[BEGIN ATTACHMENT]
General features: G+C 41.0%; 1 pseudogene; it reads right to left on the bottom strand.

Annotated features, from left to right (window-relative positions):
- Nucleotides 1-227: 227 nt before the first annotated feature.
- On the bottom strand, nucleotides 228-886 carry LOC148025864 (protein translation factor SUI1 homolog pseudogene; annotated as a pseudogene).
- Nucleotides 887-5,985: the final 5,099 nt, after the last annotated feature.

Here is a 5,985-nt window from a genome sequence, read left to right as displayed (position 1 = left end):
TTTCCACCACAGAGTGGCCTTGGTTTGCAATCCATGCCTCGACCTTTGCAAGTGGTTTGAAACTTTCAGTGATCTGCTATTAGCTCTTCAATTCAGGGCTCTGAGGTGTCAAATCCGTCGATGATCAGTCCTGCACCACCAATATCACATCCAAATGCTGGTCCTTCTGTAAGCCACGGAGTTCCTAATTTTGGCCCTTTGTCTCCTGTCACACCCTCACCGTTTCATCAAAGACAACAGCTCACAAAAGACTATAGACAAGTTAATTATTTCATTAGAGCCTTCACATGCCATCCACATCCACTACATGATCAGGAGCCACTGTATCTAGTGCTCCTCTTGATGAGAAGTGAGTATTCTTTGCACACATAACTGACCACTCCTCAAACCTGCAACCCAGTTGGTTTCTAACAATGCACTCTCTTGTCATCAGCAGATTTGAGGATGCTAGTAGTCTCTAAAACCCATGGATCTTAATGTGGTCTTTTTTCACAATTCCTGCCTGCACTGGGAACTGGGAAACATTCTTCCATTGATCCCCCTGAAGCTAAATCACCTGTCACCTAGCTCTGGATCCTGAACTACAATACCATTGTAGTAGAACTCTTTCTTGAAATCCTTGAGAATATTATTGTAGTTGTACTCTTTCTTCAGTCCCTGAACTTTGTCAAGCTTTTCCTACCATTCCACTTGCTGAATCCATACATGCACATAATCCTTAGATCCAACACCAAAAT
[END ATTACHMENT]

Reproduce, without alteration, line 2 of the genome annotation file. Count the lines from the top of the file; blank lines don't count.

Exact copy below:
Annotated features, from left to right (window-relative positions):